“Fusetti is their leader,” Rottmann said. “She’s a really good player. She has deep range. She can get to the rim. She’s experienced. I think it starts with her. Obviously, Hupp, the sophomore, is really good as well. I think starting with those two is key but I’m not being dismissive of anyone in their lineup. They’re all returners and will play hard and know how to win.”

Alayna Rocco, meanwhile, averages a team-high 19.2 points per game for North Catholic, while Brady Wehner — sister of Central Catholic standout quarterback Payton Wehner — averages 10 points per game.

“North Catholic, they’ve won all these championships for a reason and that’s because they’ve had a bunch of great players and a great coach as well,” Huston said. “They provide a lot of challenges but at the end of the day you’ve got to find ways to eliminate what they like to do offensively, it’s a lot of drive, kick, dribble-drive. You’ve got to defend those drives but they can step out and hit the 3s as well.

“You’ve really got to work hard,” he added, “play good team defense.”

Class 1A

Rob Nogay led Union to its first WPIAL and PIAA championship a year ago. In his return to Petersen Events Center, the Scotties coach will be looking to keep another school from achieving the first of those same feats.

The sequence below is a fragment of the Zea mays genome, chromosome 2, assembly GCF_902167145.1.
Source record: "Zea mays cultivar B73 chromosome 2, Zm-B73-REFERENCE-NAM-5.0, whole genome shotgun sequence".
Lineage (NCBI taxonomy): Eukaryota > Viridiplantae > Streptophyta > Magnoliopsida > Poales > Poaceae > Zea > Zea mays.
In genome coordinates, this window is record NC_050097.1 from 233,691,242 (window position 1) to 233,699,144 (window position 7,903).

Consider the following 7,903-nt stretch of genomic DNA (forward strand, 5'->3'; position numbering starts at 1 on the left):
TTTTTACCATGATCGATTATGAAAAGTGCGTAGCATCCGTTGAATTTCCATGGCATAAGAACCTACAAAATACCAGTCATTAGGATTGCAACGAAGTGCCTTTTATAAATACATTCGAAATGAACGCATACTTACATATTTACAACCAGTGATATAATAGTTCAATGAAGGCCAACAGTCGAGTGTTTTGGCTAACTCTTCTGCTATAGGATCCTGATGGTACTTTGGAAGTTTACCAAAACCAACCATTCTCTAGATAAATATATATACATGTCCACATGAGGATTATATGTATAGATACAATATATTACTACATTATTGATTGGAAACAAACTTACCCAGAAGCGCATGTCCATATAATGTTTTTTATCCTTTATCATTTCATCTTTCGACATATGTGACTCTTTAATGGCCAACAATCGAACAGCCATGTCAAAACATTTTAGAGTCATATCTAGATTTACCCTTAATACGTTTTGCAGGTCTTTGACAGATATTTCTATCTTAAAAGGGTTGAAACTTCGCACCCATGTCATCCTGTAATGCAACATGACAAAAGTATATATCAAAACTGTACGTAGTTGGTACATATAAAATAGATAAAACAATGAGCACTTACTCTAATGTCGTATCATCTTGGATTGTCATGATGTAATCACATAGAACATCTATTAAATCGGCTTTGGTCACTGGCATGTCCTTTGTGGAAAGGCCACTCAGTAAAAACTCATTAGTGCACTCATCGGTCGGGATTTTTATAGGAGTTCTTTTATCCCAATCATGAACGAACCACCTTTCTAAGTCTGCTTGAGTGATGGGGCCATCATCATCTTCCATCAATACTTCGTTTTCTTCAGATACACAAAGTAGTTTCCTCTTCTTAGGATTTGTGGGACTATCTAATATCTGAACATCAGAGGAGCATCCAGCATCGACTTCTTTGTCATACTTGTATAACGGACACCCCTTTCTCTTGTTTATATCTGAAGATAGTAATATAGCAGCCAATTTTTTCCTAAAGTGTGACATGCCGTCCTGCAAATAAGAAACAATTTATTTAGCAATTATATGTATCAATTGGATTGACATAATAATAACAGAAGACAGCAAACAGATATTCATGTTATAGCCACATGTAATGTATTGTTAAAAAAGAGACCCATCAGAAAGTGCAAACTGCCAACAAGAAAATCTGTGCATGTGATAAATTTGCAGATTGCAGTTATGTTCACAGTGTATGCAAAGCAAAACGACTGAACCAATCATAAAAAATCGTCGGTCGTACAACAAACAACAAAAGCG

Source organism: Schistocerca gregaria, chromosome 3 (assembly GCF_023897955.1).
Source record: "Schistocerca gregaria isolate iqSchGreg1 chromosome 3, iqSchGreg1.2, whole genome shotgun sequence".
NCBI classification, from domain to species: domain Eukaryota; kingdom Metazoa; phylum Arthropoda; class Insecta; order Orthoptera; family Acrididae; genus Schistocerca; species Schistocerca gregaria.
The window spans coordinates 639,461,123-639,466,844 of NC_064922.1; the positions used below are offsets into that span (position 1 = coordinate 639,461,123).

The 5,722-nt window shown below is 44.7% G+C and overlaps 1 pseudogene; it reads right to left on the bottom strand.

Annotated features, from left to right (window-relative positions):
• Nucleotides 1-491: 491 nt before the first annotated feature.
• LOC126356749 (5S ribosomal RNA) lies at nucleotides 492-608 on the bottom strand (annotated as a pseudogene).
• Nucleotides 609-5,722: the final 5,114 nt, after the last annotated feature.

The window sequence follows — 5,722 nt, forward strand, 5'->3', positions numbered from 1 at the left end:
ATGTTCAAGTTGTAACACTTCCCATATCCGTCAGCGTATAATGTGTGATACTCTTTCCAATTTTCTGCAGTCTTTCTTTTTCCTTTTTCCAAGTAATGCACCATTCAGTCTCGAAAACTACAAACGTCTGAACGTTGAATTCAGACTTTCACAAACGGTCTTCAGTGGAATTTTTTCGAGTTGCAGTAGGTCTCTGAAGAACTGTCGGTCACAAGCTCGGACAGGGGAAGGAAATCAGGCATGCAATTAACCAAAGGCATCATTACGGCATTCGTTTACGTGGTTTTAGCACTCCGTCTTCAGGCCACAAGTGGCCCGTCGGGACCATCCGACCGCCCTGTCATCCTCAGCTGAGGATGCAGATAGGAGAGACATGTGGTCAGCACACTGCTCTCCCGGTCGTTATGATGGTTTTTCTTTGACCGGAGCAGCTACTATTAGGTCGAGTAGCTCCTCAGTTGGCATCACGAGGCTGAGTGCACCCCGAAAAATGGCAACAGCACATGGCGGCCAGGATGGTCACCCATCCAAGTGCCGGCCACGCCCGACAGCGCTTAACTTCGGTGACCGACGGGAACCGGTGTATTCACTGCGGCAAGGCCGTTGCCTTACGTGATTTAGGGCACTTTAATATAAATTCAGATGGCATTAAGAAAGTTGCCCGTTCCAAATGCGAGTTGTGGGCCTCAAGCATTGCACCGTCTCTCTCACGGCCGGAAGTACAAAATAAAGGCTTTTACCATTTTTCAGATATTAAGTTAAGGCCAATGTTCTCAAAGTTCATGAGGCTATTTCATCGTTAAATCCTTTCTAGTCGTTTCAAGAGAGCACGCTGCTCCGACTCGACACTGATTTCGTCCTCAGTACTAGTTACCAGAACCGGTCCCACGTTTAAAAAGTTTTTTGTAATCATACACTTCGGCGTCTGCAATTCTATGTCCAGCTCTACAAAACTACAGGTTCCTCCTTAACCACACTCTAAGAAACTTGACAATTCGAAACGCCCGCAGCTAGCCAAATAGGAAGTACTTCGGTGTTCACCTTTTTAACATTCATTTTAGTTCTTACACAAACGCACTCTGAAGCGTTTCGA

Top-seeded Union (18-5) will have plenty of experience on its side when it defends its WPIAL title against No. 3 St. Joseph (21-3) in the championship, which is set to tip off at 11 a.m.

“I couldn’t be happier and more proud of our kids,” Nogay said. “I think with the kids we have returning, they know what to expect. They’ve been through it and now they know what’s coming. They know what leads up to the game now.”

Union’s Kelly Cleaver (10) is averaging a team-high 15.6 points per game. (Emily Matthews/Pittsburgh Union Progress)

Seniors Kelly Cleaver and Kylie Fruehstorfer, who were named all-state a season ago, again lead the charge for the Scotties. Cleaver is averaging a team-high 15.6 points per game, while Fruehstorfer adds 13.7 points per outing.

“They mean a ton to our program for sure,” Nogay said. “They’re building blocks for us, obviously. Kelly is a player that is going to play on both sides of the ball. Her offense takes care of itself. Normally when Kylie is playing defense, she is playing well for us and that makes us go.”

Frostburg State recruit Julie Spinelli, a 5-foot-11 guard/forward, leads St. Joseph, which won WPIAL playoff victories against Class 1A powerhouses Bishop Canevin and No. 2-seeded Aquinas Academy, the WPIAL runners-up from a season ago.

“Spinelli is probably the best in Class A,” Nogay said.

Senior Anna Kreinbrook, a 6-foot-2 forward, will also provide plenty of matchup issues, Nogay said.

“When you get down to this point you have teams that are really good,” he said. “It’s just another great experience for them. I just want them to go down and compete.”

Pittsburgh Union Progress staff writer Brad Everett contributed to this story.

John is a copy editor and page designer at the Post-Gazette, but he's currently on strike. Email him at

John Santa

John is a copy editor and page designer at the Post-Gazette, but he's currently on strike. Email him at